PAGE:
A human anti-HIV autoantibody enhances EBV transformation and HIV infection.
A highly specific, human IgG mAb, F223, which reacts with both HIV-1-infected cells and uninfected lymphoid cells, has been derived. F223 reacts with gp120 but fails to neutralize viral infection. The antibody does enhance HIV-1 infection in a complement-dependent manner. The autoantigen recognized by F223 is expressed on a small percentage of T cells and NK cells and the majority of B cells. Immunoprecipitation demonstrates F223 reactivity with an as of yet unidentified 159-kDa protein in uninfected lymphoid cells. This reactivity with uninfected cells is inhibited by free gp120 demonstrating the cross-reactive nature of this antibody. The F223 light chain demonstrates strong homology to VLlambda2 family genes whereas the heavy chain is most homologous (84%) to the germline gene VH3-H.11. In vivo usage of VH3 family genes by F223 and an anti-HIV-1 (gp41) human mAb, 3D6, with related autoreactivity, suggests that VH3 sequences may be important components of potentially pathogenic human anti-HIV-1 envelope autoantibodies. F223 was isolated from an HIV-1 infected individual with lymphoma and in vitro F223 significantly enhances EBV transformation of normal B cells and increases immunoglobulin production without affecting B cell proliferation. Characterization of this antibody response may provide important insights and mechanistic information on HIV pathogenesis.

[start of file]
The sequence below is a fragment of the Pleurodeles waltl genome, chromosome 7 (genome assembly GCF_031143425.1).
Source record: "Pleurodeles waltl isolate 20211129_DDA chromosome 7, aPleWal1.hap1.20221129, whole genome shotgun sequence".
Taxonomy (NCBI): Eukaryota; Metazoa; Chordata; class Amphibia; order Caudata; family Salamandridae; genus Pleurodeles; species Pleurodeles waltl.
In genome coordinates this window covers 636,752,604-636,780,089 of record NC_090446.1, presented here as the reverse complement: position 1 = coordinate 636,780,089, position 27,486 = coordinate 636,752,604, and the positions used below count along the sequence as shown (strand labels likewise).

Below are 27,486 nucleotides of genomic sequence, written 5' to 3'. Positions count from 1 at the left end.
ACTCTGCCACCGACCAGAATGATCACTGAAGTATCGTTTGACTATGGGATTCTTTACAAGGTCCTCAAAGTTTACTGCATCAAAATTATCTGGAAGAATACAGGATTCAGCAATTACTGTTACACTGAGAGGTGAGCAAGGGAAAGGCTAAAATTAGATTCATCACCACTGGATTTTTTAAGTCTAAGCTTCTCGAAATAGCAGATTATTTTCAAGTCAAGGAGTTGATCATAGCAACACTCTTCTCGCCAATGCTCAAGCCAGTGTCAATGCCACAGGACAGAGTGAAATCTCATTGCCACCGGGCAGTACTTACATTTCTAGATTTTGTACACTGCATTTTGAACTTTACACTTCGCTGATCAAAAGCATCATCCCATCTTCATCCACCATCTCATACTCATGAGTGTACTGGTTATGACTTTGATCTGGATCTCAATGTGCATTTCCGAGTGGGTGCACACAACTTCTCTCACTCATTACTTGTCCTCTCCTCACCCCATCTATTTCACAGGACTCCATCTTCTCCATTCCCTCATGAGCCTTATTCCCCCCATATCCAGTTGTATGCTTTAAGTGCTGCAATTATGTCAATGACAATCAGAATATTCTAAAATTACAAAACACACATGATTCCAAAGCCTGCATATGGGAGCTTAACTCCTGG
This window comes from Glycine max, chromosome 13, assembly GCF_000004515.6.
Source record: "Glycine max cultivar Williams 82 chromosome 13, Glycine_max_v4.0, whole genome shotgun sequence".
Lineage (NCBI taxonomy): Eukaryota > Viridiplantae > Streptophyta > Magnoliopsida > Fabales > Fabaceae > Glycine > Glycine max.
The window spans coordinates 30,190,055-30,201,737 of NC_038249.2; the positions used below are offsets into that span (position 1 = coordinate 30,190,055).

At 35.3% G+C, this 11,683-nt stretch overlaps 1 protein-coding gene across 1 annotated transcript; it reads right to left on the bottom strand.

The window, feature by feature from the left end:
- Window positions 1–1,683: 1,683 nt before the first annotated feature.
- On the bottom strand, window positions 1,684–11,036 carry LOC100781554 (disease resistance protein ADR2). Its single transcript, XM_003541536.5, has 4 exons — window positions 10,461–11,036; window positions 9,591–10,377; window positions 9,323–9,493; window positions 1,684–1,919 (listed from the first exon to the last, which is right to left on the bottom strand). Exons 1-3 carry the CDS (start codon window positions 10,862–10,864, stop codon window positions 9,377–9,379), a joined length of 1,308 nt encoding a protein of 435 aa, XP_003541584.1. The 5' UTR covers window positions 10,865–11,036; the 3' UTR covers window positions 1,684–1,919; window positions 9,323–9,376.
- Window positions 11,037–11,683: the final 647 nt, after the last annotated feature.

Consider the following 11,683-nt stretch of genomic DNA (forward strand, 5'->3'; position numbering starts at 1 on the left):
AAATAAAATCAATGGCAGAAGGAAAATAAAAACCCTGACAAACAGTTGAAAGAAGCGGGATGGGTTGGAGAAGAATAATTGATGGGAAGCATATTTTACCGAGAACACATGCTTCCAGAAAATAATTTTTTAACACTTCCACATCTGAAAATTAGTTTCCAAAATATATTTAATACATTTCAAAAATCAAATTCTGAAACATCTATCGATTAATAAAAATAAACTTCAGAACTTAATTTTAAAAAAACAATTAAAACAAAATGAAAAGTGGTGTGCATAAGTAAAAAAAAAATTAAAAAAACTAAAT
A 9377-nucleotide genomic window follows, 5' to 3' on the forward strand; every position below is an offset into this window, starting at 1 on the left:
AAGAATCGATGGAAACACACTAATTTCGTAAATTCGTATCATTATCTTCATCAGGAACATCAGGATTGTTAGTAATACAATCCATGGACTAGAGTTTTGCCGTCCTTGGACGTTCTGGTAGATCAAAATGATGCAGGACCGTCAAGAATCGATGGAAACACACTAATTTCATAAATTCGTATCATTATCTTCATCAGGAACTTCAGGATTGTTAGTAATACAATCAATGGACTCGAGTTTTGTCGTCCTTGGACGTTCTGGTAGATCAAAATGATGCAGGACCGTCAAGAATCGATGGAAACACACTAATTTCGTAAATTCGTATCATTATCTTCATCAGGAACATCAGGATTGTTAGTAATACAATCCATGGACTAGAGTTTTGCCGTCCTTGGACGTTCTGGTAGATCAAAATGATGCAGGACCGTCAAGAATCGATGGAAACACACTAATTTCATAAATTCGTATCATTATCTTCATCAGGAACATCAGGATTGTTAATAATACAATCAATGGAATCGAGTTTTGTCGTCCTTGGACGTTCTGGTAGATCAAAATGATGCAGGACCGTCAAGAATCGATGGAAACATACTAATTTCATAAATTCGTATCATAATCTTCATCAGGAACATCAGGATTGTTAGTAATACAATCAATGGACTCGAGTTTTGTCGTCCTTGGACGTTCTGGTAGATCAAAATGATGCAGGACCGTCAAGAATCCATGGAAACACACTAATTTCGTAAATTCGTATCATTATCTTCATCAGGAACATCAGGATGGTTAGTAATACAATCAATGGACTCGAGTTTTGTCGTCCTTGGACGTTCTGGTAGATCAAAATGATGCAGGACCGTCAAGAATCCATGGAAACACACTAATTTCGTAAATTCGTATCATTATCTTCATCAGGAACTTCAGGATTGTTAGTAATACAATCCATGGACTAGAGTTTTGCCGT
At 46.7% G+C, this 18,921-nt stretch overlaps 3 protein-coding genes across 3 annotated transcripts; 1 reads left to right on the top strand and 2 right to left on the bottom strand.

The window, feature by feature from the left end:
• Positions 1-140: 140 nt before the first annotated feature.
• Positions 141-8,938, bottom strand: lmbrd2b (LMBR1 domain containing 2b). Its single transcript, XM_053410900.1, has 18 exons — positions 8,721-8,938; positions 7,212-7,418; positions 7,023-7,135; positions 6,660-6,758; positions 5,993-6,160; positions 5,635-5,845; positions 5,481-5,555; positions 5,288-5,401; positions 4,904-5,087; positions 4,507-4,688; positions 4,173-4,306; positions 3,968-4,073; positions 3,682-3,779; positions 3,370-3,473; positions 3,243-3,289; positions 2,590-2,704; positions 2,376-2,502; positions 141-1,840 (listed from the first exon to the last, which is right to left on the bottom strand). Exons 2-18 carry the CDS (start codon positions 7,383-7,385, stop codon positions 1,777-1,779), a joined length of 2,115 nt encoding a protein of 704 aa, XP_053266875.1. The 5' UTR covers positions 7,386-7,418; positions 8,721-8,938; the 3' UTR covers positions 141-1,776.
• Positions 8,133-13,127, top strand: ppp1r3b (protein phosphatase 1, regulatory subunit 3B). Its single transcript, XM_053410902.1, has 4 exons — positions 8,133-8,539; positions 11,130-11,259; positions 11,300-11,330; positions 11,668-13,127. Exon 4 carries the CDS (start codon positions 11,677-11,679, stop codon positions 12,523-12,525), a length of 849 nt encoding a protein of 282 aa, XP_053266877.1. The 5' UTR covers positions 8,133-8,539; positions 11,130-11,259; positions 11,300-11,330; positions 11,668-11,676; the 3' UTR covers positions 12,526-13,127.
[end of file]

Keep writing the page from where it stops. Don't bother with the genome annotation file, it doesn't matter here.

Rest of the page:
Cavacini, LA; Wisnewski, A; Peterson, JE; Montefiori, D; Emes, C; Duval, M; Kingsbury, G; Wang, A; Scadden, D; Posner, MR
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